Small towns normally have a very active youth sports program. Whether it is Little League, Pop Warner football, soccer or basketball there are opportunities to sponsor a team. In return, you get your name or logo placed on the uniforms and sometimes on a banner hanging on the sidelines. Go to the games and you will be able to network with the parents.

Local Media

The local newspapers frequently need content to fill their pages. Call the local editor after looking through the paper for a few weeks and offer to write a regular column on small business or tax issues. The exposure will be invaluable.





Park benches, shopping carts and local buses and taxi cabs are great places to put up signs. If you are willing to invest a few hours of sweat, many towns sponsor a road cleanup program. In exchange for picking up litter a few times a year, you get a highly visible road sign seen by drivers every time they pass by.

Your Office Location

An office space on the busy main street will do a couple of things to increase your business. The main street location will be highly visible to locals as they go about their daily business. Plus the fact you are on Main Street gives your image a boost. Successful firms have prestigious addresses, and in a small town that is usually the central main street business district.


Entertaining at your home

Entertaining at your home


Use your home and even your office if it is large enough to regularly have parties and cookouts. During the holiday season, open your office up for a Cider and Hot Chocolate social, during the summer invite clients and guests to your home for a BBQ. Throw a Super Bowl or World Series watch party.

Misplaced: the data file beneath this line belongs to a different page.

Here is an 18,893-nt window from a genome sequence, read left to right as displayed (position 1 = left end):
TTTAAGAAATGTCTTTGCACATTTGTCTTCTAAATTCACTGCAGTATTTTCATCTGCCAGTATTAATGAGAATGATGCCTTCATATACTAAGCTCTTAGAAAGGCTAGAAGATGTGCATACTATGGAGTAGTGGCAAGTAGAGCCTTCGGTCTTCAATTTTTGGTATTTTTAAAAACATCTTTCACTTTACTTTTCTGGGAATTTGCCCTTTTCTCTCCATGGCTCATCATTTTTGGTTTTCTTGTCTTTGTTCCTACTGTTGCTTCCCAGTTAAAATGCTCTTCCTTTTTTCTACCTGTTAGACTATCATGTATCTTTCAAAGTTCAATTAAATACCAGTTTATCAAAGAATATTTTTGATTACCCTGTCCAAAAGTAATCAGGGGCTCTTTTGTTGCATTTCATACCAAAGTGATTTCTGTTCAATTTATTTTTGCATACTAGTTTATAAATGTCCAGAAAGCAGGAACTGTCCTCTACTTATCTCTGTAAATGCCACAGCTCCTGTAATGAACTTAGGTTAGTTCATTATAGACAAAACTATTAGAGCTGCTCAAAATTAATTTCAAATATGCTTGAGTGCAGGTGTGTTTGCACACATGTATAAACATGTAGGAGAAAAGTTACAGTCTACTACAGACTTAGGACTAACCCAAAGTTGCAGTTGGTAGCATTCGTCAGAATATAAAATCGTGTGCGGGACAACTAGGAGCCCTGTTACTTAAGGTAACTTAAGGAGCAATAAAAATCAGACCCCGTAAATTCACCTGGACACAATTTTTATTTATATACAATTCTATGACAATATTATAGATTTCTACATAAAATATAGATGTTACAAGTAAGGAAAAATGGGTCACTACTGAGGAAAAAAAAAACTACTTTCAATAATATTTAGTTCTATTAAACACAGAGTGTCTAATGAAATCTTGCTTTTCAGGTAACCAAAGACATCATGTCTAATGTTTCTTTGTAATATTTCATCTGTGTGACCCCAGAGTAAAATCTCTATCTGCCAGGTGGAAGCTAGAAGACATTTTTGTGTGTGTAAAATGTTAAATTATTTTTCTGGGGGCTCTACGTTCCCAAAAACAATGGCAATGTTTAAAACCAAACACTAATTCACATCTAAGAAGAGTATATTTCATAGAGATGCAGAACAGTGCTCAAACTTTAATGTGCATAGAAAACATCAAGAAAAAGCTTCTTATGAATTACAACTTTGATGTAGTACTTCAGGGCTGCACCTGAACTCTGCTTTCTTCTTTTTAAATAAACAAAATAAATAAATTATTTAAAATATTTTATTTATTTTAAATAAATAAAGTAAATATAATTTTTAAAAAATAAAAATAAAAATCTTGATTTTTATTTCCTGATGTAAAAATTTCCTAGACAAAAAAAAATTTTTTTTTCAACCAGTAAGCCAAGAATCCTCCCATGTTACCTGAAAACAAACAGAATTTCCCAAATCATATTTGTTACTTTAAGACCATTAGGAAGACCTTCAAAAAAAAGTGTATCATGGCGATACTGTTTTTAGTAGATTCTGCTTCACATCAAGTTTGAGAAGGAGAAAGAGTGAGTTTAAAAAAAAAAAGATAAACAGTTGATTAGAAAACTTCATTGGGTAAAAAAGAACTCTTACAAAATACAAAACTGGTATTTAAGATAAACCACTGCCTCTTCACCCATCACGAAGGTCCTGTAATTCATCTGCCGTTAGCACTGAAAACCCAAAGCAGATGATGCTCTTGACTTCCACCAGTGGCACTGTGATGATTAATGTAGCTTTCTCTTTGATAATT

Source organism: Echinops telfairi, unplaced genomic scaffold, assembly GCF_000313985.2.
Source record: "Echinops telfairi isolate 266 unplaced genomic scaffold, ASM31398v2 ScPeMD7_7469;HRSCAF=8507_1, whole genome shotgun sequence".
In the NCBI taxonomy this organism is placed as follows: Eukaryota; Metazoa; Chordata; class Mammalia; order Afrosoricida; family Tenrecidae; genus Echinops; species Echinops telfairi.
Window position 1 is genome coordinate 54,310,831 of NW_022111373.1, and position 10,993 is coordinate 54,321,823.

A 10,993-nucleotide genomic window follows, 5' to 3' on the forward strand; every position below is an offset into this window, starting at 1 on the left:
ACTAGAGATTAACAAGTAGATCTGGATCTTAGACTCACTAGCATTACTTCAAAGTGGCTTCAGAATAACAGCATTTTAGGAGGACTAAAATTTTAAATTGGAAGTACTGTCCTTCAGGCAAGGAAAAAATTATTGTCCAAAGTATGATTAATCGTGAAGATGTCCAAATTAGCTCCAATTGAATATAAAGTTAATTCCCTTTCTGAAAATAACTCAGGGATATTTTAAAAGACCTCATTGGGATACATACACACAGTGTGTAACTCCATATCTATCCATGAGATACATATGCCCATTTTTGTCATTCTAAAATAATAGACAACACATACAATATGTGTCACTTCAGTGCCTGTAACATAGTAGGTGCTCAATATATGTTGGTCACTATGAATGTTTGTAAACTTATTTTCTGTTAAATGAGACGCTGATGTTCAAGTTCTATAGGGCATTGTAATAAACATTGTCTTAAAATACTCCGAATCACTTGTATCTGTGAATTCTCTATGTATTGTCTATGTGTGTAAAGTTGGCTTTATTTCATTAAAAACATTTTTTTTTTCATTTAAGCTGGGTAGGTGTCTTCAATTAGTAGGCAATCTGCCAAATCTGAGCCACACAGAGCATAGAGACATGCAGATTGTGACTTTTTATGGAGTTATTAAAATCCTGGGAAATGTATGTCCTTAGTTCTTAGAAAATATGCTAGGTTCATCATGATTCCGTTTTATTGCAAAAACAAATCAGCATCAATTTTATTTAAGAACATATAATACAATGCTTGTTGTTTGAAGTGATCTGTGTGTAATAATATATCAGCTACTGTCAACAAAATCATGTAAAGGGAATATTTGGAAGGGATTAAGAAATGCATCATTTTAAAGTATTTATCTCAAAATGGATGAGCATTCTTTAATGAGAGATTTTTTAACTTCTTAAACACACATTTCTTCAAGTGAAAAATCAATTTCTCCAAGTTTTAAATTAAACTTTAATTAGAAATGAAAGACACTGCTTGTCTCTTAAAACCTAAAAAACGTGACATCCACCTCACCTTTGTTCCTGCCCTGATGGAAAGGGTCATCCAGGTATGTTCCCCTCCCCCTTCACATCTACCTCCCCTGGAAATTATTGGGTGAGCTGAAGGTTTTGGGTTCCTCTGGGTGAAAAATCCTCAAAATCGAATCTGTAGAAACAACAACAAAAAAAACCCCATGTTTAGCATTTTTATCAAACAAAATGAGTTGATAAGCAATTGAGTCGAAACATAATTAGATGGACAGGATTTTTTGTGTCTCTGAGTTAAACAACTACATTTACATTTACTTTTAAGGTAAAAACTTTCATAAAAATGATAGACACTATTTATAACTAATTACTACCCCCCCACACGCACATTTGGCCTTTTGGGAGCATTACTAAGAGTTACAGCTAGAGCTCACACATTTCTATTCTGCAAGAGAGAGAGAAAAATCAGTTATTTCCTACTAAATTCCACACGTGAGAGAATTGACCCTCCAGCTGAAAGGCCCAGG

It is important to remember that especially in a small community environment that relationships are taken very seriously, and if you come across as too pushy, then the relationship may never get the chance to take off. But if you are sincere and personable in your networking through all of these ideas, then the client relationships you build will be solid and long lasting.


Author Bio:


I’m a Accountant based in Delaware. I love to speak about Tax and Accounting concepts. I’m a business owner at heart, and enjoy individuals who want to set up businesses and contribute to the economy. This tax season, when you e-file 1099’s and other tax forms, stop by and see how they do things.